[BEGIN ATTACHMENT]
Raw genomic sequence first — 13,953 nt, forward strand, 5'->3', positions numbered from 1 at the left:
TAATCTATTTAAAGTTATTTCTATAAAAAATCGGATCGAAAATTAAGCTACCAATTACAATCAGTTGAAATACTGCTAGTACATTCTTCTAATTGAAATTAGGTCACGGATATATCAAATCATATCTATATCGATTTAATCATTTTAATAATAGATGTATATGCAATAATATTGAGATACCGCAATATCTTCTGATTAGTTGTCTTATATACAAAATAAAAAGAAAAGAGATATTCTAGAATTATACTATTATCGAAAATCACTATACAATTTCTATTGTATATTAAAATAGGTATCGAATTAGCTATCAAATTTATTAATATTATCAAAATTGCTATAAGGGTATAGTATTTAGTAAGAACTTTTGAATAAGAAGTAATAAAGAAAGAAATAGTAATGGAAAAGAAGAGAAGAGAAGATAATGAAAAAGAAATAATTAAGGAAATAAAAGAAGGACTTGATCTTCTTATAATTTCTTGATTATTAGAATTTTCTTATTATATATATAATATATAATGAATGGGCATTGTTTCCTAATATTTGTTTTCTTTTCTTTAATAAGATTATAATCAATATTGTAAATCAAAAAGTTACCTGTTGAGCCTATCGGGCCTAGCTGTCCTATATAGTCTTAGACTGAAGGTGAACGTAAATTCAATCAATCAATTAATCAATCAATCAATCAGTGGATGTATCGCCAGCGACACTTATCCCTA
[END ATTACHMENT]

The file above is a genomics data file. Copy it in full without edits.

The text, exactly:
Raw genomic sequence first — 13,953 nt, forward strand, 5'->3', positions numbered from 1 at the left:
TAATCTATTTAAAGTTATTTCTATAAAAAATCGGATCGAAAATTAAGCTACCAATTACAATCAGTTGAAATACTGCTAGTACATTCTTCTAATTGAAATTAGGTCACGGATATATCAAATCATATCTATATCGATTTAATCATTTTAATAATAGATGTATATGCAATAATATTGAGATACCGCAATATCTTCTGATTAGTTGTCTTATATACAAAATAAAAAGAAAAGAGATATTCTAGAATTATACTATTATCGAAAATCACTATACAATTTCTATTGTATATTAAAATAGGTATCGAATTAGCTATCAAATTTATTAATATTATCAAAATTGCTATAAGGGTATAGTATTTAGTAAGAACTTTTGAATAAGAAGTAATAAAGAAAGAAATAGTAATGGAAAAGAAGAGAAGAGAAGATAATGAAAAAGAAATAATTAAGGAAATAAAAGAAGGACTTGATCTTCTTATAATTTCTTGATTATTAGAATTTTCTTATTATATATATAATATATAATGAATGGGCATTGTTTCCTAATATTTGTTTTCTTTTCTTTAATAAGATTATAATCAATATTGTAAATCAAAAAGTTACCTGTTGAGCCTATCGGGCCTAGCTGTCCTATATAGTCTTAGACTGAAGGTGAACGTAAATTCAATCAATCAATTAATCAATCAATCAATCAGTGGATGTATCGCCAGCGACACTTATCCCTA